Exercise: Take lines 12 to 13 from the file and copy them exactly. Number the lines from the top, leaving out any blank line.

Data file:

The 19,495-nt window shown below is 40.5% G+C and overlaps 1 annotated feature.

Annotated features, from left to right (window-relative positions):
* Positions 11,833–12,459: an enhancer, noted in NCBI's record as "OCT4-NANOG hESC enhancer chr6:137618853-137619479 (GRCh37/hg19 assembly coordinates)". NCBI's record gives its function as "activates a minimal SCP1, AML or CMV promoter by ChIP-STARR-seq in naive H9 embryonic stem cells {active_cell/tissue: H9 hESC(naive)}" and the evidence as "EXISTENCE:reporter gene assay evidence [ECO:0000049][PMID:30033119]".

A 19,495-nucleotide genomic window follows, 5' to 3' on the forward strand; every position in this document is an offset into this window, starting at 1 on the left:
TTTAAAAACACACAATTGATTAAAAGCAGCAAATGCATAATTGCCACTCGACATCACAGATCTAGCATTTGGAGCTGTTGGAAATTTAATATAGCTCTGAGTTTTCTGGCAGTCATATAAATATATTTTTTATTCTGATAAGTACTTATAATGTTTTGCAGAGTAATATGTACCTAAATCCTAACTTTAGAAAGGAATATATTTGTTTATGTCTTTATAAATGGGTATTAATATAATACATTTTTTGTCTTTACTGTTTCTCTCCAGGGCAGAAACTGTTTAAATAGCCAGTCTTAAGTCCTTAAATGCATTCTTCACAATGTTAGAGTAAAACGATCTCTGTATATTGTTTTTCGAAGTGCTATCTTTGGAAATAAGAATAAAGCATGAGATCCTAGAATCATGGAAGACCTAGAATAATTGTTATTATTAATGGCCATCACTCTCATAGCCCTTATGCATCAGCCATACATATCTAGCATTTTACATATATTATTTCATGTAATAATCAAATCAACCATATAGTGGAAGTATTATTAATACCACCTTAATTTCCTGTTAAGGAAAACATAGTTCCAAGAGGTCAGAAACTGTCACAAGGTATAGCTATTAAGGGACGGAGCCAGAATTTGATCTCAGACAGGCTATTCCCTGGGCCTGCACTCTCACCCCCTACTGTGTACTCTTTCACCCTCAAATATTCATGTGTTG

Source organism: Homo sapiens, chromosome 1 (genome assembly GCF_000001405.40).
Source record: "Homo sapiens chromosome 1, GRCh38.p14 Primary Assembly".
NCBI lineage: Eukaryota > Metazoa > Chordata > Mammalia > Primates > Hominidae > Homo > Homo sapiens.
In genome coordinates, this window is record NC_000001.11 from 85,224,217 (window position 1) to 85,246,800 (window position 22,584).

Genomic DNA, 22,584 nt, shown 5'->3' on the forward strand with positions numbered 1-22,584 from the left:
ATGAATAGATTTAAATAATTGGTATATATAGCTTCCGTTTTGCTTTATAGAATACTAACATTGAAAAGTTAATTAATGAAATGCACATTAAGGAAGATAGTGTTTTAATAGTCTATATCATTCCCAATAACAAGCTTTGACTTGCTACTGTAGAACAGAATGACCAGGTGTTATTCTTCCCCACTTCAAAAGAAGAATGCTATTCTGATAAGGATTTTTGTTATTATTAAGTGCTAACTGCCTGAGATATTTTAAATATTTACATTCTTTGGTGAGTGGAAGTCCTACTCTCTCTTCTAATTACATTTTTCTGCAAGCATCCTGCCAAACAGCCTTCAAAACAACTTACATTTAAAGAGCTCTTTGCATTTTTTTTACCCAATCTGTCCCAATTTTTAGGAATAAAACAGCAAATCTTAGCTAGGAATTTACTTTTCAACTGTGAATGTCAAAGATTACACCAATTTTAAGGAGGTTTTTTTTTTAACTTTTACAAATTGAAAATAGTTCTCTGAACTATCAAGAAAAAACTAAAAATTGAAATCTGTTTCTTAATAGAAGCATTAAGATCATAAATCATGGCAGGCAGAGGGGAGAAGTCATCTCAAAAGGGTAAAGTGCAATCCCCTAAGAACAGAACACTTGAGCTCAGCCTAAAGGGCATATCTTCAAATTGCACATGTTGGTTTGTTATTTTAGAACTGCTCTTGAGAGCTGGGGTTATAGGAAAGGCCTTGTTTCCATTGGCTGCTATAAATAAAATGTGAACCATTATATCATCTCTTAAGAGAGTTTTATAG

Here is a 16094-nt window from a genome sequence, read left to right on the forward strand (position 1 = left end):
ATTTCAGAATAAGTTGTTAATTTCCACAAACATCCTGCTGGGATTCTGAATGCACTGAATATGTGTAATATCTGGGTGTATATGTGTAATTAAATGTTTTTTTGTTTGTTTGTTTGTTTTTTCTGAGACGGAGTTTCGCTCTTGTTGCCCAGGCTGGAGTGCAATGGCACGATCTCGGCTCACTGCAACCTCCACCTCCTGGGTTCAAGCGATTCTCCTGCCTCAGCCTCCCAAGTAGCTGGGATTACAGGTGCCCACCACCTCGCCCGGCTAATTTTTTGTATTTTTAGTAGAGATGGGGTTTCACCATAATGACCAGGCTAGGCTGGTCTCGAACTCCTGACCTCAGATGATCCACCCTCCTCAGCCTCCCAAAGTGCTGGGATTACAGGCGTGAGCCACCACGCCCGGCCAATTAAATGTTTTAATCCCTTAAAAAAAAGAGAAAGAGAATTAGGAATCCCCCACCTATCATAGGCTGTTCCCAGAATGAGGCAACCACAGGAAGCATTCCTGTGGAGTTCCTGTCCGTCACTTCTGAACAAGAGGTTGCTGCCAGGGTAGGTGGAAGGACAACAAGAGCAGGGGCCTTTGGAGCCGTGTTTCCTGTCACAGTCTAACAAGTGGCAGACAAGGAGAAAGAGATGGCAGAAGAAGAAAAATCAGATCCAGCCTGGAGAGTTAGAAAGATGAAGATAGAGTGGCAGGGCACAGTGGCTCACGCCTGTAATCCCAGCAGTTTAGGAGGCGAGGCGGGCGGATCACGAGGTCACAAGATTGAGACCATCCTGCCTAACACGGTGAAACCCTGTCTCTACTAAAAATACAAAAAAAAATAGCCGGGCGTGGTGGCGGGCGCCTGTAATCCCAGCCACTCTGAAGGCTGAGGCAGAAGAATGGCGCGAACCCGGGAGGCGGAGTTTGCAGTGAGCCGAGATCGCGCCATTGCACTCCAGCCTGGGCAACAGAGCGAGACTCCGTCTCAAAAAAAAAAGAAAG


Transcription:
Here is a 16094-nt window from a genome sequence, read left to right on the forward strand (position 1 = left end):
ATTTCAGAATAAGTTGTTAATTTCCACAAACATCCTGCTGGGATTCTGAATGCACTGAATATGTGTAATATCTGGGTGTATATGTGTAATTAAATGTTTTTTTGTTTGTTTGTTTGTTTTTTCTGAGACGGAGTTTCGCTCTTGTTGCCCAGGCTGGAGTGCAATGGCACGATCTCGGCTCACTGCAACCTCCACCTCCTGGGTTCAAGCGATTCTCCTGCCTCAGCCTCCCAAGTAGCTGGGATTACAGGTGCCCACCACCTCGCCCGGCTAATTTTTTGTATTTTTAGTAGAGATGGGGTTTCACCATAATGACCAGGCTAGGCTGGTCTCGAACTCCTGACCTCAGATGATCCACCCTCCTCAGCCTCCCAAAGTGCTGGGATTACAGGCGTGAGCCACCACGCCCGGCCAATTAAATGTTTTAATCCCTTAAAAAAAAGAGAAAGAGAATTAGGAATCCCCCACCTATCATAGGCTGTTCCCAGAATGAGGCAACCACAGGAAGCATTCCTGTGGAGTTCCTGTCCGTCACTTCTGAACAAGAGGTTGCTGCCAGGGTAGGTGGAAGGACAACAAGAGCAGGGGCCTTTGGAGCCGTGTTTCCTGTCACAGTCTAACAAGTGGCAGACAAGGAGAAAGAGATGGCAGAAGAAGAAAAATCAGATCCAGCCTGGAGAGTTAGAAAGATGAAGATAGAGTGGCAGGGCACAGTGGCTCACGCCTGTAATCCCAGCAGTTTAGGAGGCGAGGCGGGCGGATCACGAGGTCACAAGATTGAGACCATCCTGCCTAACACGGTGAAACCCTGTCTCTACTAAAAATACAAAAAAAAATAGCCGGGCGTGGTGGCGGGCGCCTGTAATCCCAGCCACTCTGAAGGCTGAGGCAGAAGAATGGCGCGAACCCGGGAGGCGGAGTTTGCAGTGAGCCGAGATCGCGCCATTGCACTCCAGCCTGGGCAACAGAGCGAGACTCCGTCTCAAAAAAAAAAGAAAG